Lars Von Trier has a disturbing new movie on the way: a serial killer spectacular titled The House That Jack Built, starring Matt Dillon. The official, rated version of the movie to be released by IFC on December 14 is rated R, but given the movie’s gruesome reputation (the feel good film includes “duckling mutilation and child murder”), the bad boys at IFC also released an unrated version for one night only on Wednesday in several cities.
Understandably, the cops at MPAA weren’t into this. While unrated versions of movies aren’t unheard of (director’s cut, anyone?), the MPAA is arguing that because the unrated version of The House That Jack Built was screened so close to the R-rated release, that those unrated screenings were in violation of MPAA rules. Deadline reports that MPAA says:
The effectiveness of the MPAA ratings depends on our ability to maintain the trust and confidence of American parents. That’s why the rules clearly outline the proper use of the ratings. Failure to comply with the rules can create confusion among parents and undermine the rating system – and may result in the imposition of sanctions against the film’s submitter.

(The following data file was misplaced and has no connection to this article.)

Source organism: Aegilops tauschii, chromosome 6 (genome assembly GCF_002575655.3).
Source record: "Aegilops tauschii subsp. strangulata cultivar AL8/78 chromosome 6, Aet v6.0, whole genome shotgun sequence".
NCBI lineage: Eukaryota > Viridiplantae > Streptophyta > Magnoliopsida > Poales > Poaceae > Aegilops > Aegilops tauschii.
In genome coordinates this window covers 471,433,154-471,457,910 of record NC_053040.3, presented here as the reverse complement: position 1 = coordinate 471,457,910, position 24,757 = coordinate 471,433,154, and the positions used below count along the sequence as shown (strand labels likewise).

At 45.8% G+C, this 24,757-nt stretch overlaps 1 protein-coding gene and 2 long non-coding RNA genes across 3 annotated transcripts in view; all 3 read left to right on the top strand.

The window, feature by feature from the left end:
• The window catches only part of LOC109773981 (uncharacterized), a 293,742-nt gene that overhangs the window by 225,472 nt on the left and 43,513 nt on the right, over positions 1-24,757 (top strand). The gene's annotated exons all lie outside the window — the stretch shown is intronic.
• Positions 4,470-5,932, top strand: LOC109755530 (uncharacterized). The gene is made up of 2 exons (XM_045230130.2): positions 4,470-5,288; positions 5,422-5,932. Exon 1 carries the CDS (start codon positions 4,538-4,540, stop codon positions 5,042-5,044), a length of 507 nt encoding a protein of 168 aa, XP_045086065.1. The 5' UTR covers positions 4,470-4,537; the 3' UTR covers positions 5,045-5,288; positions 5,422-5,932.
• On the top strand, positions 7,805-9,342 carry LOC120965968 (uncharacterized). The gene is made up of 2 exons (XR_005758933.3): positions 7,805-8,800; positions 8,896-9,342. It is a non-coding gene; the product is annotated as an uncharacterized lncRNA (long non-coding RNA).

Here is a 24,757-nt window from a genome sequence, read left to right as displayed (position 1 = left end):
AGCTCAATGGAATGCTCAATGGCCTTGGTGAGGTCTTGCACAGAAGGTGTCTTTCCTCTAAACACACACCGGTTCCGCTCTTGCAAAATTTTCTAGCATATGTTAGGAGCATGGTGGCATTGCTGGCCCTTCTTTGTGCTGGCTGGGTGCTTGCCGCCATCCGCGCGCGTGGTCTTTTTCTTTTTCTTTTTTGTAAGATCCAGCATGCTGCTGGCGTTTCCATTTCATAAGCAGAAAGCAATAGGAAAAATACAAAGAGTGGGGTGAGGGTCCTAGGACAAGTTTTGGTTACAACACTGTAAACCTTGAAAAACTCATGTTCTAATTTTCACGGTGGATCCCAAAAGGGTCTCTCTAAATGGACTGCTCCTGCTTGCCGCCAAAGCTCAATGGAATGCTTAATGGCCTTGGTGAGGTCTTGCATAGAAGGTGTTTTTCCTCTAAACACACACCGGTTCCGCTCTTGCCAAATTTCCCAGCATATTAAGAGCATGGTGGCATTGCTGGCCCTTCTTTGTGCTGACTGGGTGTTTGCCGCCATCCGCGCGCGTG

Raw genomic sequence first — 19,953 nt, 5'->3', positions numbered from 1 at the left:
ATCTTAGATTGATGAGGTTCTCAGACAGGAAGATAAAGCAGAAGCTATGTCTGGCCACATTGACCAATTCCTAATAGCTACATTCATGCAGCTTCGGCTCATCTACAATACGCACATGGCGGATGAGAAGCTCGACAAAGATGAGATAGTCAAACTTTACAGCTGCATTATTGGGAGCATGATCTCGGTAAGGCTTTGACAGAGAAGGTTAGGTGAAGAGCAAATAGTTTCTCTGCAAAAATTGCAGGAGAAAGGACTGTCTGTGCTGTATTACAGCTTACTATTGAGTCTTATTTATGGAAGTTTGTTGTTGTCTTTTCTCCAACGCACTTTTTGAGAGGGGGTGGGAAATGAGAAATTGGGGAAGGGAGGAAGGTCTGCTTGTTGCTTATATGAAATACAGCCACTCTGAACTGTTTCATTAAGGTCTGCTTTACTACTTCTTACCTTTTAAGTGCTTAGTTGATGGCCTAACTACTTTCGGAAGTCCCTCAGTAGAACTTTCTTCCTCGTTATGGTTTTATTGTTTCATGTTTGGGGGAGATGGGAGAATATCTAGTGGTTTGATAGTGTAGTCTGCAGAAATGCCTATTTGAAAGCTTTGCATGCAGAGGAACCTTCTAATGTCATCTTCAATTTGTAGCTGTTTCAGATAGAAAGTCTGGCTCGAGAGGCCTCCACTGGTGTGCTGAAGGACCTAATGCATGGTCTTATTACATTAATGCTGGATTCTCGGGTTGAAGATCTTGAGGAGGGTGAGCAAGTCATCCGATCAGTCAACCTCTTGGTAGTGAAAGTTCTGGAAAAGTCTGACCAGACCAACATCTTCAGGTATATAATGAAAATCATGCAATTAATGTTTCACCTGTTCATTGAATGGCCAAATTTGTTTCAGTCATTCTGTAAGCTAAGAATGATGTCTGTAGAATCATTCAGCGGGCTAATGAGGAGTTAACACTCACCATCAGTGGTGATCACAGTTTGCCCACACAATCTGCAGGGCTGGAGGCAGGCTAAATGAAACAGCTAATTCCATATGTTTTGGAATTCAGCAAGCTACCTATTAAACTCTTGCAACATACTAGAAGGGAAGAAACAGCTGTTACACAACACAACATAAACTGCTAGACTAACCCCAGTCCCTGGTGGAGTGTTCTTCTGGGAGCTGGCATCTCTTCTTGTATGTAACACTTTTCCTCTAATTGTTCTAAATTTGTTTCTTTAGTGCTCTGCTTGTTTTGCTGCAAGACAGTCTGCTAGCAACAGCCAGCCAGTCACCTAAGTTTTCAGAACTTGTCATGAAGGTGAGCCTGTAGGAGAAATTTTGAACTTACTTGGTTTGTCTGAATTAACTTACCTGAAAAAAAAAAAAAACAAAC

It’s a little disingenuous for the MPAA in this instance to say they enforce these rules (for a one night showing, mind you) on the behalf of “American parents,” considering I don’t think any sane parent would take their child to even the rated version of The House That Jack Built. Acting like poor parents will be confused about which version of a completely inappropriate horror movie to take their kids to is a cheap excuse to go after a very limited specialty screening catering to a niche audience.
MPAA says that as a punishment, the Classification & Ratings Administration “may revoke the rating issued by it to the motion picture.” IFC also might be suspended from participating in the rating system for no more than 90 days.
The MPAA, where rating board members have to be parents, has traditionally been harsh when it comes to ratings; if you say “fuck” twice, chances are you’re getting an R. And that can lead to awkward rating assignments, like when Eighth Grade landed an R-rating, deeming it inappropriate for the exact age group it depicted and starred.
It doesn’t matter if you hate Lars Von Trier and his horror movie, the MPAA is just flexing here for no reason, because they’re certainly not doing this for the children.